Study Suggests Lung Cancer Screening Criteria May Not Capture All Smokers Who Need It


A study published today in JAMA suggests that former long-term smokers who have quit for more than 15 years would benefit from access to the lung cancer screening recently approved for coverage by Medicare; however, these smokers no longer meet the criteria.

CMS gained attention earlier this month when officials announced Medicare would cover lung cancer screening for high-risk individuals meeting certain criteria, which were largely spelled out in by the US Preventive Services Task Force (USPSTF).

However, a study published today in the Journal of the American Medical Association (JAMA) suggests the criteria may exclude many potential lung cancer patients would benefit from screening. Ironically, based on the data uncovered by the JAMA study, efforts to get long-term smokers to quit in recent decades makes some former long-term smokers ineligible for screening with low-dose computed tomography (LDCT), because they have not smoked for more than 15 years.

The study, by Ping Yang MD, PhD, and colleagues at the Mayo Clinic in Rochester, Minnesota, evaluated trends in the proportion of patients with lung cancer meeting the USPSTF criteria. Researchers looks at 140,000 residents in Olmstead County, Minnesota, age 20 or older, from 1984 through 2011. All confirmed cases of lung cancer were identified using the Rochester Epidemiology Project database, adjusting for age and gender distribution in the US population in 2000.

The proportion of cases meeting USPSTF criteria were identified. Those eligible are asymptomatic adults 55 to 80 years of age, who have a 30 pack-year smoking history. This means the person smoked the equivalent of a pack a day for 30 years; a person could also have smoked 2 packs a day for 15 years. To be screened, a person must be a current smoker or have quit within the past 15 years. (Medicare eligibility criteria are similar; the age cutoff for LDCT coverage is 77 years.)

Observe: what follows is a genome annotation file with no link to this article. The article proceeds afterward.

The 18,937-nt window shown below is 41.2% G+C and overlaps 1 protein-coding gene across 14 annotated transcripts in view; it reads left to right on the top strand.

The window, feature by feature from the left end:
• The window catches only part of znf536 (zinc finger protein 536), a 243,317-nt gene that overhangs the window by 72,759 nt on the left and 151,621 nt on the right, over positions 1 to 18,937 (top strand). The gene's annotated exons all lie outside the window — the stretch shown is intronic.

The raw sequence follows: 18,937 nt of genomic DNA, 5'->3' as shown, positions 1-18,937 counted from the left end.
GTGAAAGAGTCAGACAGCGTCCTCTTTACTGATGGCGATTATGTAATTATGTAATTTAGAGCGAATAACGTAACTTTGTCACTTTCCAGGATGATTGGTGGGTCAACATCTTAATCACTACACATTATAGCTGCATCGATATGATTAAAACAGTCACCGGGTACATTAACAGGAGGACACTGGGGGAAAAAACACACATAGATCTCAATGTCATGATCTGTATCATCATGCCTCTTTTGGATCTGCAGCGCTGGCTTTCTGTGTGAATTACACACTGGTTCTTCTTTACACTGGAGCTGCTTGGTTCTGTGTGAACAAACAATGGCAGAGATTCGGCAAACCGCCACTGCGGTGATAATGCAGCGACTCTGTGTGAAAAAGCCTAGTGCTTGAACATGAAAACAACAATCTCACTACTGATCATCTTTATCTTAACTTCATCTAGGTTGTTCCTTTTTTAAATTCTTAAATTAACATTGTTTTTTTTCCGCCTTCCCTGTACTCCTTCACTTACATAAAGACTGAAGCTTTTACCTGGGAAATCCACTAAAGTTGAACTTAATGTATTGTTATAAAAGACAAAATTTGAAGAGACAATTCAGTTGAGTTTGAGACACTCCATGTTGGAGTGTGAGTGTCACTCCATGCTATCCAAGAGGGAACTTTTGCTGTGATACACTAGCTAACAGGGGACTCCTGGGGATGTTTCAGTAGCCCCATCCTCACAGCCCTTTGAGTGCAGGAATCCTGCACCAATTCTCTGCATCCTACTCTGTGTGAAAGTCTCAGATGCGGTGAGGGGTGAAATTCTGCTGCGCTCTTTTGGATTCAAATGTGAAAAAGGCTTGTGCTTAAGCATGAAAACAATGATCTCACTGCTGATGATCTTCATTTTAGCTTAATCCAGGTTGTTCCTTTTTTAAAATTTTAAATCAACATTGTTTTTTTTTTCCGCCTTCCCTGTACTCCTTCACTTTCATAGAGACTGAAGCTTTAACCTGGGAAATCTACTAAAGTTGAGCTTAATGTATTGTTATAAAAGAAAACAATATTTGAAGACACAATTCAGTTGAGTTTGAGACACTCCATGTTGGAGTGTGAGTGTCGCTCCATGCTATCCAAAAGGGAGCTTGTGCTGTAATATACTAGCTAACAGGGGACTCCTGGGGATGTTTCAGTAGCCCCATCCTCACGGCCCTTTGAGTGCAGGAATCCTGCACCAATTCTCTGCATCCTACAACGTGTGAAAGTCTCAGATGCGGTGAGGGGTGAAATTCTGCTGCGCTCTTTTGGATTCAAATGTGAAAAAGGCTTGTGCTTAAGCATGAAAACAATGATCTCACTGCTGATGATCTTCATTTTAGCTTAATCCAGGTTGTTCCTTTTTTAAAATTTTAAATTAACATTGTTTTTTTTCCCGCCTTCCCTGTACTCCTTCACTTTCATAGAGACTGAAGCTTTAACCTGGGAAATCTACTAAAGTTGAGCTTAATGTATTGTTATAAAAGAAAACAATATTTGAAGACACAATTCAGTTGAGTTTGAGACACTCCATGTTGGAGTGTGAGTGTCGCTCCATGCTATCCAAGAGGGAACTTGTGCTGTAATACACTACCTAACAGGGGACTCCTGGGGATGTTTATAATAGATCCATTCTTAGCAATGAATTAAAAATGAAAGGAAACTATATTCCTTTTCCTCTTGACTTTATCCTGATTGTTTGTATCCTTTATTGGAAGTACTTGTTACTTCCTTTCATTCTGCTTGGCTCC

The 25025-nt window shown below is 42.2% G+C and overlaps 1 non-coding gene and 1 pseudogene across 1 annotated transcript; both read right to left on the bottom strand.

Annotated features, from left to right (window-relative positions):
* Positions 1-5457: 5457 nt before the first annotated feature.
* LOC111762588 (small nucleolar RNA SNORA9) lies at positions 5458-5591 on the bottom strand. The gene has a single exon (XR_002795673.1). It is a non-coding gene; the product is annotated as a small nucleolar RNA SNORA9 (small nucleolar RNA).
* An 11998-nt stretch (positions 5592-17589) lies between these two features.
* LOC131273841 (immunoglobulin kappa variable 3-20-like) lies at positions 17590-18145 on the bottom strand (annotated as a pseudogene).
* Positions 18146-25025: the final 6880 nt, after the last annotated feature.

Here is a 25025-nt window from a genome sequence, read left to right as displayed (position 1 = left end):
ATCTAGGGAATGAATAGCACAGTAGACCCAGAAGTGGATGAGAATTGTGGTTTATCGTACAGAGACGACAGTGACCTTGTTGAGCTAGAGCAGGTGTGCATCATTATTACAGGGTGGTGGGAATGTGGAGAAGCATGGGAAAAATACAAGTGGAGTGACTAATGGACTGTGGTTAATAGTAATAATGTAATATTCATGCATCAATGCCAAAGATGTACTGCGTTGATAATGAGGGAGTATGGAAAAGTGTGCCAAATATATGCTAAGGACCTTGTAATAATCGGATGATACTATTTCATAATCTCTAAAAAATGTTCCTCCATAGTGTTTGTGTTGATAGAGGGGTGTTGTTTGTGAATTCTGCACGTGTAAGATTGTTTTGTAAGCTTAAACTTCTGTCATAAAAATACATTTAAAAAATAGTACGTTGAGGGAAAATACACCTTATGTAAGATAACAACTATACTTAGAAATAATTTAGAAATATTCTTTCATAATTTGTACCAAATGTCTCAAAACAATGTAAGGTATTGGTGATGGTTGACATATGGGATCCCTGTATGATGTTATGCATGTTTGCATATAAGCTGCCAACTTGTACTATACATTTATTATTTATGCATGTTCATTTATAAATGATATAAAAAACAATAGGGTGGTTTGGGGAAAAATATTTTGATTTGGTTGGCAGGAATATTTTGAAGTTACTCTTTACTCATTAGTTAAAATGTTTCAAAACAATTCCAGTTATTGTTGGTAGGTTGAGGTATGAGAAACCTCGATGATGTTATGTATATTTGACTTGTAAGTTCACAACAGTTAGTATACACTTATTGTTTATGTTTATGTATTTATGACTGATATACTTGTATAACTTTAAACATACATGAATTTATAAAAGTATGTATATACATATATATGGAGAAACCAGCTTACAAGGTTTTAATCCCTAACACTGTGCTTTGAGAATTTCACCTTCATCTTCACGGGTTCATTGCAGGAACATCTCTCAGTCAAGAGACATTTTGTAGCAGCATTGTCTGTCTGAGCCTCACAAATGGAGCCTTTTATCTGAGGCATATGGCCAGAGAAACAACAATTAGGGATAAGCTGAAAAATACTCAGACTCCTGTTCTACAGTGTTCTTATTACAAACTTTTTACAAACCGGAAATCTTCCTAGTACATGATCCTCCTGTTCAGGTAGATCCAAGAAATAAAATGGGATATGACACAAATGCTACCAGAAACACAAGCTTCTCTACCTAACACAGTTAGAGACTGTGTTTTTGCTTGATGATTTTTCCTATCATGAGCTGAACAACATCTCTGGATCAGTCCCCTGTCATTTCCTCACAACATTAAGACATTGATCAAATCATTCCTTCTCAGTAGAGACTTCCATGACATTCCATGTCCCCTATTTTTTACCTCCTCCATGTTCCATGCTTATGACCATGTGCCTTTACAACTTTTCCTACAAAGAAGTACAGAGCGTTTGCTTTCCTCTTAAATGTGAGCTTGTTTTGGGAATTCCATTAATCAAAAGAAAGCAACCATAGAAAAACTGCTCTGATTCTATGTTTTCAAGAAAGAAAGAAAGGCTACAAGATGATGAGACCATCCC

Researchers identified 1351 patients with a new diagnosis of primary lung cancer between 1984 and 2011. However, the proportion of patients with lung cancer who smoked more than 30 pack-years declined, and proportion of former smokers, especially those who quit more than 15 years ago, increased.

Of note, the share of lung cancer patients meeting the USPSTF criteria declined over time, with 57% of patients eligible for screening from 1984 to 1990 and only 43% eligible from 2005 to 2011. The drop-off in eligibility was greater among women—from 52% to 37%; for men the drop-off was 60% to 50%.

“Our findings may reflect a temporal change in smoking patterns in which the proportion of adults with a 30 pack-year smoking history and having quit within 15 years declined,” the authors write. “The decline in the proportion of patients meeting USPSTF high-risk criteria indicates that an increasing number of patients with lung cancer would not have been candidates for screening. More sensitive screening criteria may need to be identified while balancing the potential harm from computed tomography.”

CMS’ decision to screen current and former smokers for lung cancers was based on the results of the National Lung Screening Protocol Trial Protocol, which found that patients who received screening had a 15% to 20% lower risk of dying from lung cancer; results published in 2013 showed that targeting screening toward those at greatest risk produced the most effective results.

However, the decision to pay for widespread screening is not without controversy. In a paper published in JAMA Internal Medicine in December 2014, authors SH Woolf et al expressly discouraged CMS from paying for screening. This is difficult to do under the Affordable Care Act, since the law requires commercial insurers to pay for tests that receive a B recommendation or better from USPSTF. The authors argued, however, that screening in the general population may not be limited to high-risk smokers outside the clinical trial and may cause unnecessary harm due to radiation and false positives.

Lung cancer is the leading cause of cancer death in the United States; according to CDC, 156,953 people in the United States died from lung cancer in 2011. The vast majority of deaths from lung cancer are caused by tobacco use.

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